Not all human actions involve a moral element.  If I turn over in my sleep or sneeze, the turn or the sneeze is the act of a human being (actus hominis), but it is not a humane or moral act (actus humanus).  Moral acts are not simply acts performed by a human agent, but also are acts that involve human will and intention.

In fact the character and moral quality of a moral act is determined by the intention of the agent.  If I pick up an umbrella thinking that it is mine, I have not committed an act of theft, even if in fact the umbrella belongs to someone else and simply looks like my umbrella.  My intention was innocent and no blame attaches to my action, though objectively I have taken what was not mine.

Likewise an action may involve an objectively innocent deed and still be subjectively wrong due to a bad intention.  Suppose a football team is giving a free cap with the team logo to every person who attends a given game.  Suppose I do not know about the cap give-away, very much want a cap, and take one furtively.  In that case I have intended to steal something.  The fact that I objectively did something that was permitted and that did not involve theft does not change my bad intention.  If I intend an act of theft, I am morally, though perhaps not legally, at fault, even if by some odd circumstance it turns out that I owned or had a right to the object in question.  Our intentions may be faulty or mistaken, but the rightness or wrongness of action is determined by those intentions.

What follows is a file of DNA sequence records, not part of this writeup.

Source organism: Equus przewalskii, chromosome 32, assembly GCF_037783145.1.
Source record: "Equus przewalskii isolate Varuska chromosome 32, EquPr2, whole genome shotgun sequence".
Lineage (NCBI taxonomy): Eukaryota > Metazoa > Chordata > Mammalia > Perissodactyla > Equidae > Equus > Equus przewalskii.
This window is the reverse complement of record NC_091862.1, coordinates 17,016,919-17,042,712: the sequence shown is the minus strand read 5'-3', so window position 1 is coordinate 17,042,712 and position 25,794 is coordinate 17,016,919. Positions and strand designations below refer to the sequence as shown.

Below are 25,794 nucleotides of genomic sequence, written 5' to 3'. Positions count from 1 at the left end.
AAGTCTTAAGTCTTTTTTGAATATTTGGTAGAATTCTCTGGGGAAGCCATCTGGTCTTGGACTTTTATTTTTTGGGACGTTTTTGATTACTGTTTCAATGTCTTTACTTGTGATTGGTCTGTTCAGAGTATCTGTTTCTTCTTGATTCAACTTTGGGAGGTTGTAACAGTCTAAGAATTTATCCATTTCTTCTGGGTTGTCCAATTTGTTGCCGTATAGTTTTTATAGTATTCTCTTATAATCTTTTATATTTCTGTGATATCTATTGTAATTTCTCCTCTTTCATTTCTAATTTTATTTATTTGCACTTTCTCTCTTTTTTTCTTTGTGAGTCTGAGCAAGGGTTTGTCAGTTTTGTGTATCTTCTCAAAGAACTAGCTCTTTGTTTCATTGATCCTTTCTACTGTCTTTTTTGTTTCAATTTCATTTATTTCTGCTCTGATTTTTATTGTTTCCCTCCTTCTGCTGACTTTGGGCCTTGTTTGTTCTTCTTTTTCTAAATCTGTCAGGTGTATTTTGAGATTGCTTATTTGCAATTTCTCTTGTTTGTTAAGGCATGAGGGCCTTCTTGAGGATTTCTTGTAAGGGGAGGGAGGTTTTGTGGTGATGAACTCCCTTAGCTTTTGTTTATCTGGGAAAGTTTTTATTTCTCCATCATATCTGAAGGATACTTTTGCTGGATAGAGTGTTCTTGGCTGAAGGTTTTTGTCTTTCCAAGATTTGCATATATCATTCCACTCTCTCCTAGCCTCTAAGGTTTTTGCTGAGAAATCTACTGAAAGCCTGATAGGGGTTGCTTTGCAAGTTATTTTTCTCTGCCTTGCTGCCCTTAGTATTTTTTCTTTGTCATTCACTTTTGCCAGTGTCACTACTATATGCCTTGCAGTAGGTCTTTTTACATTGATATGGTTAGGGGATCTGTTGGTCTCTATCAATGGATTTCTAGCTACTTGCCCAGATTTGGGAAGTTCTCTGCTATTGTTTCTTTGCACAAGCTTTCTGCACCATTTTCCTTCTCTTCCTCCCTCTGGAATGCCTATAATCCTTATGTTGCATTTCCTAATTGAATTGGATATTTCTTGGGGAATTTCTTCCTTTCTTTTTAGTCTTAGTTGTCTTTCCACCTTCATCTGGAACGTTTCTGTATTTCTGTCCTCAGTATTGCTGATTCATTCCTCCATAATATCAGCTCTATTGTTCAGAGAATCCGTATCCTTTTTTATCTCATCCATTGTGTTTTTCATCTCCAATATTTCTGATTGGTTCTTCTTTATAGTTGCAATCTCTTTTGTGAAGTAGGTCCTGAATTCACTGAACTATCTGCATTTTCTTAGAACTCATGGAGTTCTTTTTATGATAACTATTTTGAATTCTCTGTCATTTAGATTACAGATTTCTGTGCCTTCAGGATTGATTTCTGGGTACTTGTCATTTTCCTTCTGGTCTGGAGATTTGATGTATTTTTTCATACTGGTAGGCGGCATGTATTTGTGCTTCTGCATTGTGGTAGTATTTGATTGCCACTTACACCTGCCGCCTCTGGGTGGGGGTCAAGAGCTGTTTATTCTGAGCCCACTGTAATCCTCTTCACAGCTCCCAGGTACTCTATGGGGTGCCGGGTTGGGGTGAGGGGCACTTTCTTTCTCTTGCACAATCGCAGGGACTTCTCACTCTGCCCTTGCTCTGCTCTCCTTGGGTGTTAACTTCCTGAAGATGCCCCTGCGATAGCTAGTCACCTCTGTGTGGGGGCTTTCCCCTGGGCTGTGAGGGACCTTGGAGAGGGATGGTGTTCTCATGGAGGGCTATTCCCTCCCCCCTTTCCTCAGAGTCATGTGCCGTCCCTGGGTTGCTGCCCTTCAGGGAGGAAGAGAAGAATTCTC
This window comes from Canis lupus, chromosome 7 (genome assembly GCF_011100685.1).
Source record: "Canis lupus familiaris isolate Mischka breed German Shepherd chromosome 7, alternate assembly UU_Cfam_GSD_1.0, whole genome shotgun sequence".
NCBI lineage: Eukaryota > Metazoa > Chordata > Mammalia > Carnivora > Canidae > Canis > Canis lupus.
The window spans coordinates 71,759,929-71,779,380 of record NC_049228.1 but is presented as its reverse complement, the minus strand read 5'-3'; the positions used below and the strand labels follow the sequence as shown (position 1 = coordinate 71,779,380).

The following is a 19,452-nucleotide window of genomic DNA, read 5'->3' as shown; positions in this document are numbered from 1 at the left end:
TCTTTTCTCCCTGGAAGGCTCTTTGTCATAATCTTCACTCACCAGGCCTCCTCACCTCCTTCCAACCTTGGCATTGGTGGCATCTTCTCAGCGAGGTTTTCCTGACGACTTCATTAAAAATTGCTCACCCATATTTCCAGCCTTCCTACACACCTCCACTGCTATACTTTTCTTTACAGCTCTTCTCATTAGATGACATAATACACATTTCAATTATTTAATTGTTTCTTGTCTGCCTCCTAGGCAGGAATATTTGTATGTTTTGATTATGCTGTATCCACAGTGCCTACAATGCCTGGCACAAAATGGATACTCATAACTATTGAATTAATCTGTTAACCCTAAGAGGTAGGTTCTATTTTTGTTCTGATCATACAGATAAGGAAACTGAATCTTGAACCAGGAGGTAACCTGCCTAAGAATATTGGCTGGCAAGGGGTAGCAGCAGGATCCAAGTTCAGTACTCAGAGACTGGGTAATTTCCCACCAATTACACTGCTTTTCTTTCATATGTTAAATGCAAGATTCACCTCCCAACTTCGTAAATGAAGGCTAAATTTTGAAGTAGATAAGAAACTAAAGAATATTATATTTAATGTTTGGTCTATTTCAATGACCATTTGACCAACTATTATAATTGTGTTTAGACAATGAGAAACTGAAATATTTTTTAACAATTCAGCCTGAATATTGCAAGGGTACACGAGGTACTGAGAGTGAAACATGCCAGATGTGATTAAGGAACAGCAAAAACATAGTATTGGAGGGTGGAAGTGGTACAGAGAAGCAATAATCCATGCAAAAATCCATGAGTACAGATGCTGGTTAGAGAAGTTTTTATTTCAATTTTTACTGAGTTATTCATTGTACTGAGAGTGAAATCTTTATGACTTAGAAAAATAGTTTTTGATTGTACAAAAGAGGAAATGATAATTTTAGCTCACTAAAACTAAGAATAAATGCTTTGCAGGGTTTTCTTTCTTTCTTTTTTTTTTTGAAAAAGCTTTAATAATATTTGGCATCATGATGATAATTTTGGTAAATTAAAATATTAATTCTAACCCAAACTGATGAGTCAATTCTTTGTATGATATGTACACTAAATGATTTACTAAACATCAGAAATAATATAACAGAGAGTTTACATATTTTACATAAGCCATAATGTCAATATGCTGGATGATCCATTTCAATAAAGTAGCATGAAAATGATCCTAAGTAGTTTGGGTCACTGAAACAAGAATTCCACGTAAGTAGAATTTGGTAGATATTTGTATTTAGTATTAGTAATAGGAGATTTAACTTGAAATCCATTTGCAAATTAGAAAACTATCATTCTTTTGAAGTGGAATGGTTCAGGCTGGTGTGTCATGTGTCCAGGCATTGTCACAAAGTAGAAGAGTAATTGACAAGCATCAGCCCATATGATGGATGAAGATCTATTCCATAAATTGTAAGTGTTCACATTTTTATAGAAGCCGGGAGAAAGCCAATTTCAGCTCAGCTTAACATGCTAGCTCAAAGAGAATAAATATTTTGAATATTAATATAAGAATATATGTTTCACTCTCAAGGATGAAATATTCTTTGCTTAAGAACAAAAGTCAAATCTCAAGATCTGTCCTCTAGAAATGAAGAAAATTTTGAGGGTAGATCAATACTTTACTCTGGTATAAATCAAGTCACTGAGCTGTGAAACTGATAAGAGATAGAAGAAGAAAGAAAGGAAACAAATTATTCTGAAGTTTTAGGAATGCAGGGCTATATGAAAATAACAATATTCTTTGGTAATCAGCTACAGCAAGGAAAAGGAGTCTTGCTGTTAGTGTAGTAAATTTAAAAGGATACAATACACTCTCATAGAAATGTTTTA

In traditional moral terms, the principle made by these examples is asserted by this statement:  the intention of the agent is the form of a moral act.  The intention is what makes a moral act what it is, whether good or bad or indifferent.

Conscience (syneidesis) is the agent’s judgement concerning the rightness or wrongness of his moral acts.  If, therefore, I do that which I judge to be right, then my act is morally good.  From these ideas come the apparently odd conclusion that sometimes I am morally obliged to do that which is in fact wrong and bad.  To understand this conclusion, it is necessary to explain further the difference between the subjective and the objective quality of moral acts and the problem of an erring conscience.  In this article we will consider primarily the subjective authority of conscience.

Already in the above examples involving taking an umbrella and a cap, we see that the actual, objective right to take something is somewhat separate from my fallible and often mistaken understanding of that right.  I may think I have a right to something when in fact I do not, or I may think I do not have a right to something when in fact I do.  My subjective, personal understanding of that matter can be mistaken and may differ from the objective, actual state of things.  My intention is necessarily subjective and personal.  It follows that there can be a difference between what I intend and what is in fact the case or between the subjective and objective situation.